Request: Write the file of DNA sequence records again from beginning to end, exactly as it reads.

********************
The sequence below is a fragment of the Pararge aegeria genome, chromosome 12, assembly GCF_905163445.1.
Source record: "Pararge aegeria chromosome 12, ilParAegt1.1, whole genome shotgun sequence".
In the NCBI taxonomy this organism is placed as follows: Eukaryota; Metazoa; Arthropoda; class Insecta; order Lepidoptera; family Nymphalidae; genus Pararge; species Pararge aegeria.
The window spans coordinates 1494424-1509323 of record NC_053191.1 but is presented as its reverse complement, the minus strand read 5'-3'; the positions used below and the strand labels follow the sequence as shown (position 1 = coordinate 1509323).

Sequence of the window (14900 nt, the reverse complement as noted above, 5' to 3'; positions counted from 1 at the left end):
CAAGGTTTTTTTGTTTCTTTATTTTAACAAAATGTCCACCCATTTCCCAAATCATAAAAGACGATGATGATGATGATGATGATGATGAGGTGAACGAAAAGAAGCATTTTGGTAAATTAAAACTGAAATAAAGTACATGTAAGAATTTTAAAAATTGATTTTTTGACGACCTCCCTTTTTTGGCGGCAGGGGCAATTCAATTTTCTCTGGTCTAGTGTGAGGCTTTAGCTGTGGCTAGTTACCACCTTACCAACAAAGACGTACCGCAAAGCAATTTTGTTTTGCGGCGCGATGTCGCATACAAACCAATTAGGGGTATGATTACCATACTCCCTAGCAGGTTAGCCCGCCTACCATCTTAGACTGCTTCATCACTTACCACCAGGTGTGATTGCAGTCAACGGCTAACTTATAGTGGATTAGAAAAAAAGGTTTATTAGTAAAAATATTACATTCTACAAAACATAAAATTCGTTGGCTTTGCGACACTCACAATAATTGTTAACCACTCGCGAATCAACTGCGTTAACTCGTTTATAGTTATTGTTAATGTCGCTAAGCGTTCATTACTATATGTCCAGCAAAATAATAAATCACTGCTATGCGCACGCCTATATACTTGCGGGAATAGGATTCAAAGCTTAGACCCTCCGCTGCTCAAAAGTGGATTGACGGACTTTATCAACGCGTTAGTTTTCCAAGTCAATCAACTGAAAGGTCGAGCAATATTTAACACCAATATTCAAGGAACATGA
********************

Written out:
The sequence below is a fragment of the Pararge aegeria genome, chromosome 12, assembly GCF_905163445.1.
Source record: "Pararge aegeria chromosome 12, ilParAegt1.1, whole genome shotgun sequence".
In the NCBI taxonomy this organism is placed as follows: Eukaryota; Metazoa; Arthropoda; class Insecta; order Lepidoptera; family Nymphalidae; genus Pararge; species Pararge aegeria.
The window spans coordinates 1494424-1509323 of record NC_053191.1 but is presented as its reverse complement, the minus strand read 5'-3'; the positions used below and the strand labels follow the sequence as shown (position 1 = coordinate 1509323).

Sequence of the window (14900 nt, the reverse complement as noted above, 5' to 3'; positions counted from 1 at the left end):
CAAGGTTTTTTTGTTTCTTTATTTTAACAAAATGTCCACCCATTTCCCAAATCATAAAAGACGATGATGATGATGATGATGATGATGAGGTGAACGAAAAGAAGCATTTTGGTAAATTAAAACTGAAATAAAGTACATGTAAGAATTTTAAAAATTGATTTTTTGACGACCTCCCTTTTTTGGCGGCAGGGGCAATTCAATTTTCTCTGGTCTAGTGTGAGGCTTTAGCTGTGGCTAGTTACCACCTTACCAACAAAGACGTACCGCAAAGCAATTTTGTTTTGCGGCGCGATGTCGCATACAAACCAATTAGGGGTATGATTACCATACTCCCTAGCAGGTTAGCCCGCCTACCATCTTAGACTGCTTCATCACTTACCACCAGGTGTGATTGCAGTCAACGGCTAACTTATAGTGGATTAGAAAAAAAGGTTTATTAGTAAAAATATTACATTCTACAAAACATAAAATTCGTTGGCTTTGCGACACTCACAATAATTGTTAACCACTCGCGAATCAACTGCGTTAACTCGTTTATAGTTATTGTTAATGTCGCTAAGCGTTCATTACTATATGTCCAGCAAAATAATAAATCACTGCTATGCGCACGCCTATATACTTGCGGGAATAGGATTCAAAGCTTAGACCCTCCGCTGCTCAAAAGTGGATTGACGGACTTTATCAACGCGTTAGTTTTCCAAGTCAATCAACTGAAAGGTCGAGCAATATTTAACACCAATATTCAAGGAACATGA